Holmes Report Blog

The Holmes Report blog focuses on news and issues of interest to public relations professionals. Our main site can be found at www.holmesreport.com.

Sunday, May 21, 2006

The Bigger Threat: Joel Makower, founder of GreenBiz.com, wants to know why—a recent Time cover story on the subject notwithstanding—Americans are not “worried, very worried” about climate change.

Says Makower: “A bevy of seemingly lesser problems manage to get ample coverage by the media—and loud and clear response on the part of Americans and their leaders: immigration, education reform, gas prices, tax cuts, even avian flu. But public discourse on climate—arguably the mother of all social, environmental, and economic issues—never seems to move beyond background noise.”

I happen to agree with Makower. Sometimes I wonder whether the Bush administration will be remembered less for its response to the threat of terrorism than for its lack of response to the far greater threat of climate change.

But the reality is that risk experts (and once again, I tip my hat to Peter Sandman) have analyzed the way people react to different threats—and global warming is precisely the kind of threat we underestimate: it’s chronic rather than acute; it’s distant rather than immediate; it involves nature rather than mechanics (even though nature is, in this case, profoundly impacted by man).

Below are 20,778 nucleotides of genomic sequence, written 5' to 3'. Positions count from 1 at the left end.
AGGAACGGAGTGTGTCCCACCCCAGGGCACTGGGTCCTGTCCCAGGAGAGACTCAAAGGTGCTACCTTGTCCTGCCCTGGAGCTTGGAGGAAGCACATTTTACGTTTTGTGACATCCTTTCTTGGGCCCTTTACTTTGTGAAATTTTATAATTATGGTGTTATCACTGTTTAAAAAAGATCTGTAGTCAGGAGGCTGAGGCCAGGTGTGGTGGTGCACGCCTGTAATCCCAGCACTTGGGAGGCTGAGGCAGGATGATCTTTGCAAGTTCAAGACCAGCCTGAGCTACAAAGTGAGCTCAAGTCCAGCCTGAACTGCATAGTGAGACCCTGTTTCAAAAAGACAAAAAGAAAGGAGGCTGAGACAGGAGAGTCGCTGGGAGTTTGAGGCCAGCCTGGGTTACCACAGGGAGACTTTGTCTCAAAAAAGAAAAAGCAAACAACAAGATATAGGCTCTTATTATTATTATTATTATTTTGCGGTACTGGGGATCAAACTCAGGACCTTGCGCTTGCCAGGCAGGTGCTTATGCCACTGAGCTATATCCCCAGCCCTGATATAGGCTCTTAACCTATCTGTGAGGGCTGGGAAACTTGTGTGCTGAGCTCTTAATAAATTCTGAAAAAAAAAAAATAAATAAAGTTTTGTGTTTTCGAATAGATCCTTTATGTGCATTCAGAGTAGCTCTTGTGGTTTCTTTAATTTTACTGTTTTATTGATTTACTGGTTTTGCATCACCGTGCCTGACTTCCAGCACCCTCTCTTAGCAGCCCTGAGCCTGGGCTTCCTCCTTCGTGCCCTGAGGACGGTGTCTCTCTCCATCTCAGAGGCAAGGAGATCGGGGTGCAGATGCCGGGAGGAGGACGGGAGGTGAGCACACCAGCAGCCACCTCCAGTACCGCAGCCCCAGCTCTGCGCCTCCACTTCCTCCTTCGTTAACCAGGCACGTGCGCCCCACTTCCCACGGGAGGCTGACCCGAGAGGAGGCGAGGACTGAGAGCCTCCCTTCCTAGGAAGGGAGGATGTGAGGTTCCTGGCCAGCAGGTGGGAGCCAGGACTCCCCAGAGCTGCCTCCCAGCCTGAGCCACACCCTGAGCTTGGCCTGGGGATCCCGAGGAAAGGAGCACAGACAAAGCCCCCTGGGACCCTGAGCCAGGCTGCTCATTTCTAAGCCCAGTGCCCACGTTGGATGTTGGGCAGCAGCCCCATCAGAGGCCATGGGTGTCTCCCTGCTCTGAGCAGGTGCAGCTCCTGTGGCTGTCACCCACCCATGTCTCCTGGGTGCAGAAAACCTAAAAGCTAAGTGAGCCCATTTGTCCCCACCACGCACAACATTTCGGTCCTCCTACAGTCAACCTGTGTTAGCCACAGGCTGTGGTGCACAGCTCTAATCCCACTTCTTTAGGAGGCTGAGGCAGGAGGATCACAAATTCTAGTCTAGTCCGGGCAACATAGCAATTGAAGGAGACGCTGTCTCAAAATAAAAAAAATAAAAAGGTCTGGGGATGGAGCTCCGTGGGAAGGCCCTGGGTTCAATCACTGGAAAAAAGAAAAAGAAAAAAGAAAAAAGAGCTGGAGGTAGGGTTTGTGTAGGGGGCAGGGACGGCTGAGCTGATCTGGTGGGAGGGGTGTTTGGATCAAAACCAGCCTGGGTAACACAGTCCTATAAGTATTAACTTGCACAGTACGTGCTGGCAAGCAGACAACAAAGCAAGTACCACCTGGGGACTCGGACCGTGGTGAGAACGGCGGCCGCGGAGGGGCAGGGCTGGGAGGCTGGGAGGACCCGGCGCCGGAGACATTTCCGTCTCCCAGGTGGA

And the climate change denial movement has been successful. It has somehow achieved a respectability beyond that of say creationists or Holocaust deniers. (Though this new campaign from the Competitive Enterprise Institute is not a particularly fine example of their technique. I’m not the only one to find the tagline—“carbon dioxide: they call it pollution; we call it life”—unintentionally hilarious.)

Makower’s suggested solutions—better education of gatekeepers, a “new vision” for energy, a grassroots education effort—sound to me like a pretty weak response. Tactically, they are all sound ideas, but it should be clear by now that the message they are intended to deliver just does not resonate with the American public.

Until we get the message right, until we find a way of framing it so people are energized to demand change, we are going to continuing slouching toward oblivion.

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